Lessons from the Kings (Ahaz & Hezekiah)

Our Adult Discipleship group (a midweek Bible class) is going through the Kings of Israel and Judah. You are welcome to join us for any session in person or online.  See the calendar for dates. [View Series]

This chart is a map of our course of study.  We will go chronologically king by king.

Video from January 14, 2021

(Ahaz) Who you gonna call?

When a child falls and gets hurt, where do they most often run? In contrast, when a gangster gets hurt, where does he turn? Read 2 Chronicles 28:16-27 to see how Ahaz displays just the opposite of childlike faith in his Savior God. List the sources of help he turned to in trouble.

“In his time of trouble King Ahaz became even more unfaithful to the Lord.” (2 Chronicles 28:22) God often sends trouble to cause us to repent or bring us to rely more on him. He did that for Ahaz and the people of Israel.  Explain why the opposite results will often occur.

“He offered sacrifices to the gods of Damascus, who had defeated him; for he thought, ‘Since the gods of the kings of Aram have helped them, I will sacrifice to them so they will help me.’” (2 Ch 28:23) What apparent sources of strength in this world can become false idols for us?

Ahaz was left as a vassal of Assyria.  Explain different ways that the expression is true, “Everyone who sins is a slave to sin.”(John 8:34)

Read Isaiah 7:3-14 for God’s promise of peace to Ahaz and his people during times of trouble and fear. List all the enemies our King has defeated that we might trust in him forever.

King Hezekiah

Hezekiah was able to recall the kingdom of his grandfather from when he was young.  Under Jotham and his father, Uzziah, the kingdom had reached a height of glory unlike any other since the time of David and Solomon.  But he witnessed the ruin of it all by his father, Ahaz. Under Ahaz Judah became a vassal to Assyria and the temple doors were closed.

With a determination to restore Judah he instituted a revival unlike any other in the face of some of the greatest challenges. The people responded by destroying all the shrines to idols and with great dedication to the Lord. His revival and invitation to Israel to celebrate the Passover was enthusiastically accepted.

He made two attempts to regain independence from Assyria. The first failed. The second succeeded when the Lord destroyed the army of King Sennacherib which was besieging Jerusalem. During this siege the people of Jerusalem displayed great loyalty. The prophet Isaiah assured them of the Lord’s promises.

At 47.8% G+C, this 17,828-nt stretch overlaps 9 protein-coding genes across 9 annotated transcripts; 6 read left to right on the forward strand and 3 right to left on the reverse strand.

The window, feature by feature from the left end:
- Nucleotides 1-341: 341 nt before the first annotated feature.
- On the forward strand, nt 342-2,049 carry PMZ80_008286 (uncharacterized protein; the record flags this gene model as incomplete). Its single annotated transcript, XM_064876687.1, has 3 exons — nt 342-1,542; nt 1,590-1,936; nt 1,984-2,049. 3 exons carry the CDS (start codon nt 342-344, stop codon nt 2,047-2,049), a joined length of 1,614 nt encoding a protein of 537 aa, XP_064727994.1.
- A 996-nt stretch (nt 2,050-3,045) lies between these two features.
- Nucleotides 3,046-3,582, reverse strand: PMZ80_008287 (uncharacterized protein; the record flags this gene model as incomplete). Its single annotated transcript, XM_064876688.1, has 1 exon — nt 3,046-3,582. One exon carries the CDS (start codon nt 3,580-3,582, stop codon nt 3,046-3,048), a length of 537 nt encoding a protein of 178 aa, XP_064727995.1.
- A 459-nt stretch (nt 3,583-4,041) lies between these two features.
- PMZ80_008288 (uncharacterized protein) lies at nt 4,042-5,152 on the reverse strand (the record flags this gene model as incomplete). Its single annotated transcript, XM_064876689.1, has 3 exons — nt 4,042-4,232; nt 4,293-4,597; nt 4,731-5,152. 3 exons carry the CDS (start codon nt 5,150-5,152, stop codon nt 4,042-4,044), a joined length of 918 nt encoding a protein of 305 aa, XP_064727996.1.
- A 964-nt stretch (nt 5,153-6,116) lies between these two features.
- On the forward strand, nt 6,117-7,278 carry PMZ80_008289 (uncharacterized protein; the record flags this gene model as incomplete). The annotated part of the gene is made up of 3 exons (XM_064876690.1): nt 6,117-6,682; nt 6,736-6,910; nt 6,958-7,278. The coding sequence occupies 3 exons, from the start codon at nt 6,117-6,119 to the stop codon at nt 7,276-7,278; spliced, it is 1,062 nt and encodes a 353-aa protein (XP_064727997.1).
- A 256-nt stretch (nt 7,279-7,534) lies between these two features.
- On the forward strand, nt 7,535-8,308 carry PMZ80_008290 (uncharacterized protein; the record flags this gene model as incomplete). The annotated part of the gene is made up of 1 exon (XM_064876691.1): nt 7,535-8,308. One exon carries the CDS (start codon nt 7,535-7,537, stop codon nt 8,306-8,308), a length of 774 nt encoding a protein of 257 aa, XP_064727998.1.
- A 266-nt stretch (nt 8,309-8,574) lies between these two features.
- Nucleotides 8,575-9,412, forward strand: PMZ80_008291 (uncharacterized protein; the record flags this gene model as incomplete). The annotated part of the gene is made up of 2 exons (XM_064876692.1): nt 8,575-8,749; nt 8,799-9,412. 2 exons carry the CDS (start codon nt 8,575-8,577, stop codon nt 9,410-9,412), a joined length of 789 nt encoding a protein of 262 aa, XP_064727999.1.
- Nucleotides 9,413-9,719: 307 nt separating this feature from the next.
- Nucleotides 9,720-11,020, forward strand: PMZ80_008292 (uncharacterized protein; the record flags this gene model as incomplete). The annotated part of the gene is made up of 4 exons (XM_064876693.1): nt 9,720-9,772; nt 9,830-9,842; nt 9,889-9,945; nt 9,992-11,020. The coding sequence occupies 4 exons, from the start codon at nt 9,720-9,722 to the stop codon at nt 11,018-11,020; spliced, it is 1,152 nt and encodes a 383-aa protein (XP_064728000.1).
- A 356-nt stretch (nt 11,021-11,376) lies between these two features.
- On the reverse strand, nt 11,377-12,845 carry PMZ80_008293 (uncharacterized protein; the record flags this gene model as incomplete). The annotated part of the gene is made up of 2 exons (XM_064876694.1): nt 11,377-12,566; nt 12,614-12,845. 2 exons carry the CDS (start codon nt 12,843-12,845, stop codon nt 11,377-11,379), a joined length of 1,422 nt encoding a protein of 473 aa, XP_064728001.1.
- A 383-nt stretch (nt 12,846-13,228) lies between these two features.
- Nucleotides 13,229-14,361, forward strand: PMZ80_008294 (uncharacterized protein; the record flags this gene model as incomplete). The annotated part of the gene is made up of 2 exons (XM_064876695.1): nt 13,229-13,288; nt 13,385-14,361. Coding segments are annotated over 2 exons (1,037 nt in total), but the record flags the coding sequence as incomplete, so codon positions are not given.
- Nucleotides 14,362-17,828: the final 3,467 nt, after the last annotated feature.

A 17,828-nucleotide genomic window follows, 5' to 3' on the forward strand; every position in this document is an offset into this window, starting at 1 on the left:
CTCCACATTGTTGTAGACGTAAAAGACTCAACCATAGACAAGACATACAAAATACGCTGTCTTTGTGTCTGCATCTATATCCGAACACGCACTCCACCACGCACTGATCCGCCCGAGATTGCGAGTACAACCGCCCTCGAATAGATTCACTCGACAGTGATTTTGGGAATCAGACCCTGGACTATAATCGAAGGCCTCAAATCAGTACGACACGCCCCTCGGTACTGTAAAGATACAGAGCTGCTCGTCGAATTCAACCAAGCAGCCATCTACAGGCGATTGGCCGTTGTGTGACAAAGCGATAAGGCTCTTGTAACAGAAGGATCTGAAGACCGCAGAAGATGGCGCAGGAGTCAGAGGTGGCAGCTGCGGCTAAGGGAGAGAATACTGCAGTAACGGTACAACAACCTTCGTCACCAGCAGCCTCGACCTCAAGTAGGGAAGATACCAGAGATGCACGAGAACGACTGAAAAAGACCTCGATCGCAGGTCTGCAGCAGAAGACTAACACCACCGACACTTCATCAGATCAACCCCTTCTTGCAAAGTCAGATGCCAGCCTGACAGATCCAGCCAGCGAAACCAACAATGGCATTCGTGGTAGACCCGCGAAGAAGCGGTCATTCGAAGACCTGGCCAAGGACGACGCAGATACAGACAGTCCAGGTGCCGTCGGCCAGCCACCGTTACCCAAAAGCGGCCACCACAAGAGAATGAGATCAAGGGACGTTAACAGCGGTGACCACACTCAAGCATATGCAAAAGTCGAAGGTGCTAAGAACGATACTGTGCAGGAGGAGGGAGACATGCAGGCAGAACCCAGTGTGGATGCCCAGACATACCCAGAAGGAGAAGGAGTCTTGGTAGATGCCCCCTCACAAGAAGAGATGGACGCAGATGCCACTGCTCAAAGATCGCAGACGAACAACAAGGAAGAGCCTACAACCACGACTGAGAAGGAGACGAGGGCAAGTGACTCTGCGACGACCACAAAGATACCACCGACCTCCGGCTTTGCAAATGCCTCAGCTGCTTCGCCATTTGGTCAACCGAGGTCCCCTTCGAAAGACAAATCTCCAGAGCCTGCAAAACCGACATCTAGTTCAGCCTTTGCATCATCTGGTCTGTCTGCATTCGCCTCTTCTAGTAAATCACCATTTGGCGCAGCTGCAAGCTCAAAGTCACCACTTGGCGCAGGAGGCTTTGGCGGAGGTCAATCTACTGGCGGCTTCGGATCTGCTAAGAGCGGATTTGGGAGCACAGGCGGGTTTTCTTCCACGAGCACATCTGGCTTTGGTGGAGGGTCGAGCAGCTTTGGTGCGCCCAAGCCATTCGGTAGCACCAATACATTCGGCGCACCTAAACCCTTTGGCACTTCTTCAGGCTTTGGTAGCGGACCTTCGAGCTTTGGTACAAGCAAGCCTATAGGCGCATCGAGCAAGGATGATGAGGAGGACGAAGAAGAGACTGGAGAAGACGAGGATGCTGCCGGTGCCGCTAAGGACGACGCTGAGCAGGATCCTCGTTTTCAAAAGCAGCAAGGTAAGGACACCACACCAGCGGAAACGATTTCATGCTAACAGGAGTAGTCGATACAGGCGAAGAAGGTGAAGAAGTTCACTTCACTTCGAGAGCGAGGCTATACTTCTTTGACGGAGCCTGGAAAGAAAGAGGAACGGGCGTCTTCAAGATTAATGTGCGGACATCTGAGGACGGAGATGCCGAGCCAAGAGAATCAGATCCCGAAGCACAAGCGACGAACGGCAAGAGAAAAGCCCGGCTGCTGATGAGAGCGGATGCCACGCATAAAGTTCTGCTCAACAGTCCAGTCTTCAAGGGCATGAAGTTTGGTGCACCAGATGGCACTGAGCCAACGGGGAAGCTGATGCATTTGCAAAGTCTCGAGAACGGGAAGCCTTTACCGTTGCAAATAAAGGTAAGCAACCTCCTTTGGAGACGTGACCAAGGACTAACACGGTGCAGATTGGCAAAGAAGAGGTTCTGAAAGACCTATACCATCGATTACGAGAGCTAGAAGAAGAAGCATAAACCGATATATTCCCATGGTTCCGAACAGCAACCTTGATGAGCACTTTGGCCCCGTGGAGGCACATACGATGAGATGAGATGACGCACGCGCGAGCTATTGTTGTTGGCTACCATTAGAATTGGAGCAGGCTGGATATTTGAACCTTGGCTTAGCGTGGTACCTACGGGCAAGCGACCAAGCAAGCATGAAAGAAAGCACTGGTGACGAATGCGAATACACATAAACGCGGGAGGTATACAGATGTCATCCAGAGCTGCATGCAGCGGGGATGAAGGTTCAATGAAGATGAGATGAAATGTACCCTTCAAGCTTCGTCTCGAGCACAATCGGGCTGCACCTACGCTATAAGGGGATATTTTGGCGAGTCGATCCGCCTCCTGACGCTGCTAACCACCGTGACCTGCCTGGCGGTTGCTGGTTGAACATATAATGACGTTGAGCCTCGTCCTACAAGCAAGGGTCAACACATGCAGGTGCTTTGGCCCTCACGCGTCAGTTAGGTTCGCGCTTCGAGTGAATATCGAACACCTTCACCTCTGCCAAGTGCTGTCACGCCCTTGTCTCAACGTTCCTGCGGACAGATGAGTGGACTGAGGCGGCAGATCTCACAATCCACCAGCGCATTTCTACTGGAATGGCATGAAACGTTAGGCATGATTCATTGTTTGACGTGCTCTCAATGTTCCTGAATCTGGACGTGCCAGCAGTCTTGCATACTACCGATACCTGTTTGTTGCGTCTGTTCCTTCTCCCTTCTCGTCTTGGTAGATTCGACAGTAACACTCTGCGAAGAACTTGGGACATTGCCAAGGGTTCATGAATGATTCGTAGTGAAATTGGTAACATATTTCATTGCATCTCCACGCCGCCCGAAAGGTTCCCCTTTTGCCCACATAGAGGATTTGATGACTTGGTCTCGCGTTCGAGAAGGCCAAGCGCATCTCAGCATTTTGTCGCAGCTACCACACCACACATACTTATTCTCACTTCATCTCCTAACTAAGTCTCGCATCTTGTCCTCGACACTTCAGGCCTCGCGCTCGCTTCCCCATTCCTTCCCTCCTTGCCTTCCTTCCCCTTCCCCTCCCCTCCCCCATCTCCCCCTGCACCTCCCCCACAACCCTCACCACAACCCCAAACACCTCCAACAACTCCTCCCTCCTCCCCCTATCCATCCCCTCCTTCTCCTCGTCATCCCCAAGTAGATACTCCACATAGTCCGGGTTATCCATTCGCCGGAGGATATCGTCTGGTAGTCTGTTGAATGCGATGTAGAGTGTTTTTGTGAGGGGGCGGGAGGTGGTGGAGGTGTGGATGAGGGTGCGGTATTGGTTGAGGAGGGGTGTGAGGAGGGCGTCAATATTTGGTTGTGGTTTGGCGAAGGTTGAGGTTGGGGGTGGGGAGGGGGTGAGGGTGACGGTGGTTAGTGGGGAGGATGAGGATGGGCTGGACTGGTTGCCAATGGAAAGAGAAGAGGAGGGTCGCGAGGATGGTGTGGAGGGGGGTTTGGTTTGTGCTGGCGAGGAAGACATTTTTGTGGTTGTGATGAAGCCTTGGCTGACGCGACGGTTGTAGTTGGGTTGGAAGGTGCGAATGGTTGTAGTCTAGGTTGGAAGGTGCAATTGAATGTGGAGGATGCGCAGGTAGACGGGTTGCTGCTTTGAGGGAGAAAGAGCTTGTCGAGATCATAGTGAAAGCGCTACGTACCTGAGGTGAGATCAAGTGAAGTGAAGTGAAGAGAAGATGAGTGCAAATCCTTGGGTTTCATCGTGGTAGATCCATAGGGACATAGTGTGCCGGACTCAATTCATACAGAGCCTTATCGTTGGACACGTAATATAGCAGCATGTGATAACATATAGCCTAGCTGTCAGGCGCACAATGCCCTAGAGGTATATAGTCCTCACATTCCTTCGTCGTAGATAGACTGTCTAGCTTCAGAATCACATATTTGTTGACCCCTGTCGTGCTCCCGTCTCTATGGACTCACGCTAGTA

*note, there is difficulty in the timeline for Hezekiah due to 2 Kings 18. It mentions the fall of Israel as taking place in Hezekiah’s sixth year (722). But the siege by Sennacherib is listed as taking place during his 14th year. (702). One of the best solutions is to keep all the historical dates in place but understand that Hezekiah had a coregency with his father. His official full reign begins when his father dies in 715. (Recall that Hezekiah’s grandfather, Jotham had a coregency due to Uzziah’s illness. This practice evidently continued as pro-Assyrian and anti-Assyrian factions struggled for a claim over the rule of Judah.) Sometimes a king was dated according to events in the north. This appears to be the case in2 Kings 18 even though he remained a co-regent. (for further study see http://wartburgproject.org/?mdocs-file=1596)

Read about Hezekiah: 2 Kings 18 – 20; 2 Chronicles 29 – 32; Isaiah 36 – 39

Return to The Remnant

Describe a time you were eager to carry out a plan but had to wait until you could enact it. How did you feel when you finally got to act on your plans? There is a sense of urgency in Hezekiah’s reform efforts. Hezekiah’s father died in 715, making his son the sole ruler of Judah. (Before this time, it appears he was a co-regent, see timeline note above regarding 2 Kings 18.) After the death of Hezekiah’s godless father, he immediately began to reform the worship life of the people. Read 2 Chronicles 29:3-11.

List some reasons why the people of Judah and the priests would have been so eager to join Hezekiah.

Israel fell to Shalmaneser king of Assyria in 722 BC at the destruction of Samaria. Many were deported, but many also remained behind. Hezekiah did not forget his Israelite brothers in his reform efforts. He invited the now decimated people of the north to reunite with him as a godly king. Read 2 Chronicles 30:1-11. How did the people in the north respond?

How does the response of the northern Israelites reflect what the Church still sees happening today?

While it is easy to focus on the great number of people who disregard the call for spiritual revival, what should we be focusing on as we call others to join us in true worship?